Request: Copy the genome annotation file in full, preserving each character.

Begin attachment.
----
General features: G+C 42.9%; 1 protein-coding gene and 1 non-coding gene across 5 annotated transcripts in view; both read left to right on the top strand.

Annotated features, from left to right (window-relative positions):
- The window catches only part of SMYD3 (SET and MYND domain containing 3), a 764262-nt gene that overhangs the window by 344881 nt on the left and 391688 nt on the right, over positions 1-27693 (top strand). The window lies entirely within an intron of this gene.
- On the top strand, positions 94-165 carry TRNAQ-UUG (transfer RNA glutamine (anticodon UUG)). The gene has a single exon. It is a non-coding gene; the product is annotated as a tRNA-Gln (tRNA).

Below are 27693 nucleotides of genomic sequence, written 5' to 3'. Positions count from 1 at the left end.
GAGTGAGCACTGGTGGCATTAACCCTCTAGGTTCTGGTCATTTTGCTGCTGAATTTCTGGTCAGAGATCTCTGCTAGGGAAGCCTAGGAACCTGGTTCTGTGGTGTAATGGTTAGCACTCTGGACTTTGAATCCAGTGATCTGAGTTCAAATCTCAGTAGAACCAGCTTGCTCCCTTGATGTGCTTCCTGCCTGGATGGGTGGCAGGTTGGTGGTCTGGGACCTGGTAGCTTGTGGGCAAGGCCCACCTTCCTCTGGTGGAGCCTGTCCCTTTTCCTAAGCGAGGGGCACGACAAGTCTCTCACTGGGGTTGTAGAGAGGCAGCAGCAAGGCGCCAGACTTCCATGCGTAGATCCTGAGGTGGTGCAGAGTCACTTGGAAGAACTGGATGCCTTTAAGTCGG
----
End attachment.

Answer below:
General features: G+C 42.9%; 1 protein-coding gene and 1 non-coding gene across 5 annotated transcripts in view; both read left to right on the top strand.

Annotated features, from left to right (window-relative positions):
- The window catches only part of SMYD3 (SET and MYND domain containing 3), a 764262-nt gene that overhangs the window by 344881 nt on the left and 391688 nt on the right, over positions 1-27693 (top strand). The window lies entirely within an intron of this gene.
- On the top strand, positions 94-165 carry TRNAQ-UUG (transfer RNA glutamine (anticodon UUG)). The gene has a single exon. It is a non-coding gene; the product is annotated as a tRNA-Gln (tRNA).

Below are 27693 nucleotides of genomic sequence, written 5' to 3'. Positions count from 1 at the left end.
GAGTGAGCACTGGTGGCATTAACCCTCTAGGTTCTGGTCATTTTGCTGCTGAATTTCTGGTCAGAGATCTCTGCTAGGGAAGCCTAGGAACCTGGTTCTGTGGTGTAATGGTTAGCACTCTGGACTTTGAATCCAGTGATCTGAGTTCAAATCTCAGTAGAACCAGCTTGCTCCCTTGATGTGCTTCCTGCCTGGATGGGTGGCAGGTTGGTGGTCTGGGACCTGGTAGCTTGTGGGCAAGGCCCACCTTCCTCTGGTGGAGCCTGTCCCTTTTCCTAAGCGAGGGGCACGACAAGTCTCTCACTGGGGTTGTAGAGAGGCAGCAGCAAGGCGCCAGACTTCCATGCGTAGATCCTGAGGTGGTGCAGAGTCACTTGGAAGAACTGGATGCCTTTAAGTCGG